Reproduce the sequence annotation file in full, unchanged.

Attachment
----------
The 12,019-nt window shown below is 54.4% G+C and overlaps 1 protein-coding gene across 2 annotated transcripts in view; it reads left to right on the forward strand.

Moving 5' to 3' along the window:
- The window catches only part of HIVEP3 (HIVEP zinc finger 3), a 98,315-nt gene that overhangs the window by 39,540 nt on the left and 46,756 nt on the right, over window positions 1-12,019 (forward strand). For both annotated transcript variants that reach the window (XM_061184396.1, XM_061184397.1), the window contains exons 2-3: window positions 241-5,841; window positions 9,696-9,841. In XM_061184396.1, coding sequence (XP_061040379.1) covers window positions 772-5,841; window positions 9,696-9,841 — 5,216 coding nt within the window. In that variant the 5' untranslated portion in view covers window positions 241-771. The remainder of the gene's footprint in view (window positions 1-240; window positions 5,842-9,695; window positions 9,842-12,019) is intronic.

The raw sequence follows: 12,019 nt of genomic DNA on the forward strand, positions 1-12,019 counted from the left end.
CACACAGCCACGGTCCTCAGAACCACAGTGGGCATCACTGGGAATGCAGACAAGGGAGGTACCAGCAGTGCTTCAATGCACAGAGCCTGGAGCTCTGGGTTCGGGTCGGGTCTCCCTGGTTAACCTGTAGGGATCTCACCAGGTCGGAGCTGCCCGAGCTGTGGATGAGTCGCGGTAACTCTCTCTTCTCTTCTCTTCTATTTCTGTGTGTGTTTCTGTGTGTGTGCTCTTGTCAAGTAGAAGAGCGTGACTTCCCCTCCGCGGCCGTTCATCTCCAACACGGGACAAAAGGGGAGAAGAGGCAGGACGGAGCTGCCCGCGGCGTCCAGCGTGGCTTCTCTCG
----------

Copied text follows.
The 12,019-nt window shown below is 54.4% G+C and overlaps 1 protein-coding gene across 2 annotated transcripts in view; it reads left to right on the forward strand.

Moving 5' to 3' along the window:
- The window catches only part of HIVEP3 (HIVEP zinc finger 3), a 98,315-nt gene that overhangs the window by 39,540 nt on the left and 46,756 nt on the right, over window positions 1-12,019 (forward strand). For both annotated transcript variants that reach the window (XM_061184396.1, XM_061184397.1), the window contains exons 2-3: window positions 241-5,841; window positions 9,696-9,841. In XM_061184396.1, coding sequence (XP_061040379.1) covers window positions 772-5,841; window positions 9,696-9,841 — 5,216 coding nt within the window. In that variant the 5' untranslated portion in view covers window positions 241-771. The remainder of the gene's footprint in view (window positions 1-240; window positions 5,842-9,695; window positions 9,842-12,019) is intronic.

The raw sequence follows: 12,019 nt of genomic DNA on the forward strand, positions 1-12,019 counted from the left end.
CACACAGCCACGGTCCTCAGAACCACAGTGGGCATCACTGGGAATGCAGACAAGGGAGGTACCAGCAGTGCTTCAATGCACAGAGCCTGGAGCTCTGGGTTCGGGTCGGGTCTCCCTGGTTAACCTGTAGGGATCTCACCAGGTCGGAGCTGCCCGAGCTGTGGATGAGTCGCGGTAACTCTCTCTTCTCTTCTCTTCTATTTCTGTGTGTGTTTCTGTGTGTGTGCTCTTGTCAAGTAGAAGAGCGTGACTTCCCCTCCGCGGCCGTTCATCTCCAACACGGGACAAAAGGGGAGAAGAGGCAGGACGGAGCTGCCCGCGGCGTCCAGCGTGGCTTCTCTCG